When I first heard about Paul Thewlis’ new book, WordPress for Business Bloggers, I was very excited. As an avid WordPress user and a business blogger, I was very keen on the idea of reading a book targeted specifically to my kind of blogging. Though I’ve owned and read many books about WordPress and about blogging in general, none have seen so targeted to me.
However, the title of the book doesn’t do a great deal to describe it. One could not possibly do a thorough job of describing business blogging and WordPress within the confines of the same 350 page book so it has to either be A) A book about business blogging that touches on WordPress or B) A book about WordPress that touches on business blogging.
The book, for better or worse, is the latter. Only one chapter, the first, really delves into the business blogging and most of it is about planning. The rest of the book is a basic, if solid, overview of blogging and WordPress in general.
This is not to say that it is a bad book, just that those who might be most excited by the title may find it a bit basic and frustrating. On the other hand, there are others that might pass it over that could find it very useful.
When I started reading this book, I tried to keep two different audiences in mind:
- Myself: I am a “veteran” blogger that has over three years experiencing using WordPress. I’m a business blogger, using it to promote my consulting practice, but understand the software relatively well and would likely be considered an “advanced” user (though not quite “expert”).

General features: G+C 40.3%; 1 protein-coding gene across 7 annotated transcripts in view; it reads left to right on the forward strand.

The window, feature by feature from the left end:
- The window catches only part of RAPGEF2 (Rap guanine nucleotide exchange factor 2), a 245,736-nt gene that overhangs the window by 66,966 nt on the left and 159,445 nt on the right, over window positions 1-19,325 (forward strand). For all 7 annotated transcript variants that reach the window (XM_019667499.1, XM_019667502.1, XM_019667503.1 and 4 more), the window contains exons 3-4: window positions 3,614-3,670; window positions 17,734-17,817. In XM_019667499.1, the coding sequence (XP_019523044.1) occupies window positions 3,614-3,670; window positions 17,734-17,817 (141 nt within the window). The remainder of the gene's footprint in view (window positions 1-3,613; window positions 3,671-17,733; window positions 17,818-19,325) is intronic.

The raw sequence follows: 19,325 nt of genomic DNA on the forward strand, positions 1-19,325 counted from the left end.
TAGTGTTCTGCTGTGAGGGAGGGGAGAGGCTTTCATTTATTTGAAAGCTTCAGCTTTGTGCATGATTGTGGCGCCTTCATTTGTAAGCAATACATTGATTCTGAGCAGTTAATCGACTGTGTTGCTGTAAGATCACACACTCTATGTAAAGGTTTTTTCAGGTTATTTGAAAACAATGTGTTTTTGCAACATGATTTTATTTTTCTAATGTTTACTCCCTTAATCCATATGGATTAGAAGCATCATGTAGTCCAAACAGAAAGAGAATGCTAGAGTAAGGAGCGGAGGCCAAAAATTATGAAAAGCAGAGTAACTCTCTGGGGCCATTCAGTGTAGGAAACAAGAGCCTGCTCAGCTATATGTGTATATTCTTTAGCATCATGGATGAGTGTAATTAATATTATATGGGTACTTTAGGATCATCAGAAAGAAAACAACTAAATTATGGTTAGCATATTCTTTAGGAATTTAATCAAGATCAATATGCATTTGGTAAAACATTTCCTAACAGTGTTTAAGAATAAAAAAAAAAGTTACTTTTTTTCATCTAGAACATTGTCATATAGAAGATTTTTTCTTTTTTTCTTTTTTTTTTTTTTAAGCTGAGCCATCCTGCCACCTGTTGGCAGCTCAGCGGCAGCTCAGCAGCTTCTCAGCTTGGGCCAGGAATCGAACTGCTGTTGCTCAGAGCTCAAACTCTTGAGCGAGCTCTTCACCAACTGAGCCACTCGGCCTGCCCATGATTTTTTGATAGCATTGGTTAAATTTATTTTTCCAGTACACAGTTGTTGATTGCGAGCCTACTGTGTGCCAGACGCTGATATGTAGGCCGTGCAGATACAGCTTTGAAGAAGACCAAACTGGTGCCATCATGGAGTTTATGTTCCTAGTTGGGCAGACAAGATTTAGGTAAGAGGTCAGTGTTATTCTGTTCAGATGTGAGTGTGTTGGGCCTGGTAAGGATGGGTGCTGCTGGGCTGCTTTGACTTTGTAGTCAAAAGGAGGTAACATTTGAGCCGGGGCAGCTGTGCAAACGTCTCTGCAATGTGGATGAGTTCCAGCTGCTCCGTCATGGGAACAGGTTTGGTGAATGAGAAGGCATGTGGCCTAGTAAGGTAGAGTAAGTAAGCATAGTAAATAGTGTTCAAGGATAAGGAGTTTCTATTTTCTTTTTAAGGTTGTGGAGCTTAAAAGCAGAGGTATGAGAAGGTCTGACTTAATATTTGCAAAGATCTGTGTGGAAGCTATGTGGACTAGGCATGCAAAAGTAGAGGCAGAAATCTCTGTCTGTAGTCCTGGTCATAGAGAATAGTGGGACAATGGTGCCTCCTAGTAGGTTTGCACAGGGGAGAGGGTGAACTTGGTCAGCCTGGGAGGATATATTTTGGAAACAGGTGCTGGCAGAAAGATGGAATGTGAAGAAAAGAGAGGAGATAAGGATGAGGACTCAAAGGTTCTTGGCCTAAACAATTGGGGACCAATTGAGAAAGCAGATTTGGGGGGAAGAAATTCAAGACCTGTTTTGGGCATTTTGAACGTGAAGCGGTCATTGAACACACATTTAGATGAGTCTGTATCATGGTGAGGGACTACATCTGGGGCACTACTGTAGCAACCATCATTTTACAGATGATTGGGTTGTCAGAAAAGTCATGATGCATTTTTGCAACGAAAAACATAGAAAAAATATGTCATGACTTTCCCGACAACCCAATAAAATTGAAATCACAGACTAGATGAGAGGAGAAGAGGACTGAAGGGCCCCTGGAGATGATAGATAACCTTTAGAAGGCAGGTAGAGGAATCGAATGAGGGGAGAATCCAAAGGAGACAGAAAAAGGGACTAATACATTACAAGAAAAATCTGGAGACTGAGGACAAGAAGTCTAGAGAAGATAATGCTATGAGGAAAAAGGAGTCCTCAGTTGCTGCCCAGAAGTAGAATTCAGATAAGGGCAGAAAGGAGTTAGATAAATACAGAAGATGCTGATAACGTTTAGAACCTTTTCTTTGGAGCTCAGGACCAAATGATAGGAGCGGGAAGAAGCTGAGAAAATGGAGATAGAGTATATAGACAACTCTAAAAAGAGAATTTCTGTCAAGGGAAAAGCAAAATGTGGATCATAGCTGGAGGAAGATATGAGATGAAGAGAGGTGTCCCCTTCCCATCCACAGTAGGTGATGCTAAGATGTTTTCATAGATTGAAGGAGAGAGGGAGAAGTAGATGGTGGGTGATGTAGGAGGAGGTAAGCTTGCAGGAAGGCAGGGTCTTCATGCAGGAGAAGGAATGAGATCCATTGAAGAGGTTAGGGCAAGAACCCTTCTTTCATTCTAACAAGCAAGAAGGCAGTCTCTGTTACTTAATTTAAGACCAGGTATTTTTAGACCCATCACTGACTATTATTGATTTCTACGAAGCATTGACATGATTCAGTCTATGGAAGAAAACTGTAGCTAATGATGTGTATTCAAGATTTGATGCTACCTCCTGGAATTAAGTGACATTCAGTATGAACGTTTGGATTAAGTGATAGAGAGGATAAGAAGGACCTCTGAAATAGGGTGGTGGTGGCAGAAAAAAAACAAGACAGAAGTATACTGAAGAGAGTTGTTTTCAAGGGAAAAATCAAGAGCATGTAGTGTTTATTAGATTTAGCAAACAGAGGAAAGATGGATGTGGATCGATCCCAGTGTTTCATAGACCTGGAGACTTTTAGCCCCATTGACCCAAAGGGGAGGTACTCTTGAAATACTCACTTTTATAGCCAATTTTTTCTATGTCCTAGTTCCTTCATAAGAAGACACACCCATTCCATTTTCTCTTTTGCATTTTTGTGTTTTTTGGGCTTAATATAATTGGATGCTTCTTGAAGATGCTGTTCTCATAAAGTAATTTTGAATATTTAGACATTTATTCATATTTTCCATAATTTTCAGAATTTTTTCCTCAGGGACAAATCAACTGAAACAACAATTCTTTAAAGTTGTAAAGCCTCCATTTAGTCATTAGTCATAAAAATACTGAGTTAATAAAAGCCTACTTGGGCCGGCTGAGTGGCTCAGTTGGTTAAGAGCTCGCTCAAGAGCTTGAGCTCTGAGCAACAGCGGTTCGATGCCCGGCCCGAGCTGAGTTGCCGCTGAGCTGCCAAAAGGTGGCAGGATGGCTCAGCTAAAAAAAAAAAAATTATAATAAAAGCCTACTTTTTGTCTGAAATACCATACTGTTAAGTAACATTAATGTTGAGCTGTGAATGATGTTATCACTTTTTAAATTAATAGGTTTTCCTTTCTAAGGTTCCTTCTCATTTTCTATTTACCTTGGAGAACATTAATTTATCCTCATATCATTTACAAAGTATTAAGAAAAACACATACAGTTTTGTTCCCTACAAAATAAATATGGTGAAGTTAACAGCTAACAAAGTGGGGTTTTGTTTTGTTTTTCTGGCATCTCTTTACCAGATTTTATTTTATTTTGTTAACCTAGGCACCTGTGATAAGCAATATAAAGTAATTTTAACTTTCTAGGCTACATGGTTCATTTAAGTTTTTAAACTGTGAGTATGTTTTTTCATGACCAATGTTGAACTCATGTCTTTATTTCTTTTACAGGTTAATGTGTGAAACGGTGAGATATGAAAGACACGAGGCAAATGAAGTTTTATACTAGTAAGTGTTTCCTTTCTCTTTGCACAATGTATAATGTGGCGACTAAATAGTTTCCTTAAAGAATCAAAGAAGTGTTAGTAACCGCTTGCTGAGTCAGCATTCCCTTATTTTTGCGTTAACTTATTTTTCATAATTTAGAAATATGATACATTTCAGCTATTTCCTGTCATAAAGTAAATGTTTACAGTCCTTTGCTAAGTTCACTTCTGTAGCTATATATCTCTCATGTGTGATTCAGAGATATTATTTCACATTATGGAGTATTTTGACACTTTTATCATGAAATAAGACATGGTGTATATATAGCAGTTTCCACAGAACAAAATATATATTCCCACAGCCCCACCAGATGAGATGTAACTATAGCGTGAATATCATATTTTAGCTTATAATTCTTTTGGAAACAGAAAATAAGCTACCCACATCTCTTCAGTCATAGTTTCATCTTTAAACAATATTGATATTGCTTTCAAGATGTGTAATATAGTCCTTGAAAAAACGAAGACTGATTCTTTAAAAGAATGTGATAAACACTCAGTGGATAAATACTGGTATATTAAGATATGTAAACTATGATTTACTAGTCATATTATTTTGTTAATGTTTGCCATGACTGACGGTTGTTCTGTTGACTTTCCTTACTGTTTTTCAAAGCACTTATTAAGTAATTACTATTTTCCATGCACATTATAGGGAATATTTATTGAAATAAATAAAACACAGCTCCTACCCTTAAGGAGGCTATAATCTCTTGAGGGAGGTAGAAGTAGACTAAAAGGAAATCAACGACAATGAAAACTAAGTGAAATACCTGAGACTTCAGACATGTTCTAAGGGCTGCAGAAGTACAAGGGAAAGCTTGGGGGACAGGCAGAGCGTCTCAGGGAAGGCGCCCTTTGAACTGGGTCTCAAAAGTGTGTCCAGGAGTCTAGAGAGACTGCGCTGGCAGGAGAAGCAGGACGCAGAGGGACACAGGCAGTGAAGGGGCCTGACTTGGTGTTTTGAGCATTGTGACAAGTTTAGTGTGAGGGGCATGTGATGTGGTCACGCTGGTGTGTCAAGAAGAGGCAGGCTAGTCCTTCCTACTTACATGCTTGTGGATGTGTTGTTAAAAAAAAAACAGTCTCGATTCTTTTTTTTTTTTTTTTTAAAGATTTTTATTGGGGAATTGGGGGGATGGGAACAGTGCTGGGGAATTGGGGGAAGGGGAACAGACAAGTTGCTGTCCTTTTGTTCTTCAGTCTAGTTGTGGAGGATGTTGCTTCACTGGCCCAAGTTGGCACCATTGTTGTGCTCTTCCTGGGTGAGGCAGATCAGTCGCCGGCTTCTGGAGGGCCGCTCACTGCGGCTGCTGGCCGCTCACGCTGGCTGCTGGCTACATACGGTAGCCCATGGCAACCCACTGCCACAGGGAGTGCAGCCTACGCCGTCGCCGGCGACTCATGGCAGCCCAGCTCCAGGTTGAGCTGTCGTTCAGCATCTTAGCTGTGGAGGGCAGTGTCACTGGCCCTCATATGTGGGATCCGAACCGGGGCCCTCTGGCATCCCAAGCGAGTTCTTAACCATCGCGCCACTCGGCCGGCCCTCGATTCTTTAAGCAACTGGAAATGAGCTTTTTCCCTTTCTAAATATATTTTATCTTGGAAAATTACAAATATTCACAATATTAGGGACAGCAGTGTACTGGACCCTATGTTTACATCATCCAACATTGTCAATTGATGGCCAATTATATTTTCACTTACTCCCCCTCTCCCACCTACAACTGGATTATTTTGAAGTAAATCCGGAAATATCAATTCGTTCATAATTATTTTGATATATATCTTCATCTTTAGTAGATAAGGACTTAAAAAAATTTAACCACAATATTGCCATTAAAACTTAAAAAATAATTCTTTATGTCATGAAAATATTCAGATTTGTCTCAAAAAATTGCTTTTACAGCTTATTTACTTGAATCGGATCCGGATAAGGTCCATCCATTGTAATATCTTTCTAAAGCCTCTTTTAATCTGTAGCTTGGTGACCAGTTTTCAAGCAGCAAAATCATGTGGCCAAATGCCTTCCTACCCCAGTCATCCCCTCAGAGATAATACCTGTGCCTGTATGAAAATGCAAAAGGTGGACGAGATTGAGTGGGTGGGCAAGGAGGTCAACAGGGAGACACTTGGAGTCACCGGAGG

- My Friend: I am good friends with and share office space with an attorney who, despite being a very capable lawyer, is new to blogging. I just set up his first WordPress install a few weeks ago and he’s excited about getting involved with blogging and using it for both promotion and networking.
With that in mind, it is clear that the book is much more targeted to my friend than to myself. If you’ve been blogging and using WordPress for some time, you likely already understand about 95% of this book. Though there might be a few new tips and tricks to pick up, I doubt that it will be worth the price of ownership.
However, for someone like my friend, who is new at WordPress and blogging in general, it could be a valuable guide. Though, even with that audience in mind, it is still a slightly flawed work. Still, it is easy to see how some might benefit from it.
Overall, the book is a solid intro into getting started with a standalone WordPress blog. Someone who had no experience with WordPress would very likely be able to go through and do a reasonable job of installing it and setting up a site. Though there is clearly going to be a learning curve outside of the book when it comes to things such as designing your site or writing good content, that is to be expected.
What the book provides is not a thorough run through of everything one has to do to get a site working, but rather, a “basic training” or perhaps a “WordPress boot camp” for those who don’t know which end is up.
Can you learn almost all of this online for free? Sure. But for those that don’t want to trudge through online manuals or just prefer a book, something I suspect is typical of most future business bloggers, it is likely a decent choice.
Still, the book could use some tweaking, there are a few flaws in it that may limit how far people are able to get with it.